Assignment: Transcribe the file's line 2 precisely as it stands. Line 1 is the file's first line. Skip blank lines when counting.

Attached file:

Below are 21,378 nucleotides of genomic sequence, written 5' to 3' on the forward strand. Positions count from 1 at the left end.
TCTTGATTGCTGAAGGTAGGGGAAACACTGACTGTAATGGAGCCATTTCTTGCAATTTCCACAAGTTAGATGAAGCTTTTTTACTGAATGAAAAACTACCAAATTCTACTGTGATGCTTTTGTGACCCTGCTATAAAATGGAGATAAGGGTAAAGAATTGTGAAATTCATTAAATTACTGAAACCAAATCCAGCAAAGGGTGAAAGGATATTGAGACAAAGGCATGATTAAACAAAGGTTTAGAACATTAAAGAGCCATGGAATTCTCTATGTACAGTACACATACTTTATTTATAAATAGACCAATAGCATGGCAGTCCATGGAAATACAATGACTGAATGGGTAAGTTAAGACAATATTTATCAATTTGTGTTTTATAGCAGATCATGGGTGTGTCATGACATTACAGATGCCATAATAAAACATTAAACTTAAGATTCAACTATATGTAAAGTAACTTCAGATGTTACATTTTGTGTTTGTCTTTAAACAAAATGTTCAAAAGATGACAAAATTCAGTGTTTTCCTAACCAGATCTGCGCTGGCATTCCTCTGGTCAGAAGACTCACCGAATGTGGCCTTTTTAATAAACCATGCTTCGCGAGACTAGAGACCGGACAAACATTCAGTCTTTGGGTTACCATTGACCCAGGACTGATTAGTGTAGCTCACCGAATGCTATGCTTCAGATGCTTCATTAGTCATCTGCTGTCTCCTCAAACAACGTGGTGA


TCTTGATTGCTGAAGGTAGGGGAAACACTGACTGTAATGGAGCCATTTCTTGCAATTTCCACAAGTTAGATGAAGCTTTTTTACTGAATGAAAAACTACCAAATTCTACTGTGATGCTTTTGTGACCCTGCTATAAAATGGAGATAAGGGTAAAGAATTGTGAAATTCATTAAATTACTGAAACCAAATCCAGCAAAGGGTGAAAGGATATTGAGACAAAGGCATGATTAAACAAAGGTTTAGAACATTAAAGAGCCATGGAATTCTCTATGTACAGTACACATACTTTATTTATAAATAGACCAATAGCATGGCAGTCCATGGAAATACAATGACTGAATGGGTAAGTTAAGACAATATTTATCAATTTGTGTTTTATAGCAGATCATGGGTGTGTCATGACATTACAGATGCCATAATAAAACATTAAACTTAAGATTCAACTATATGTAAAGTAACTTCAGATGTTACATTTTGTGTTTGTCTTTAAACAAAATGTTCAAAAGATGACAAAATTCAGTGTTTTCCTAACCAGATCTGCGCTGGCATTCCTCTGGTCAGAAGACTCACCGAATGTGGCCTTTTTAATAAACCATGCTTCGCGAGACTAGAGACCGGACAAACATTCAGTCTTTGGGTTACCATTGACCCAGGACTGATTAGTGTAGCTCACCGAATGCTATGCTTCAGATGCTTCATTAGTCATCTGCTGTCTCCTCAAACAACGTGGTGA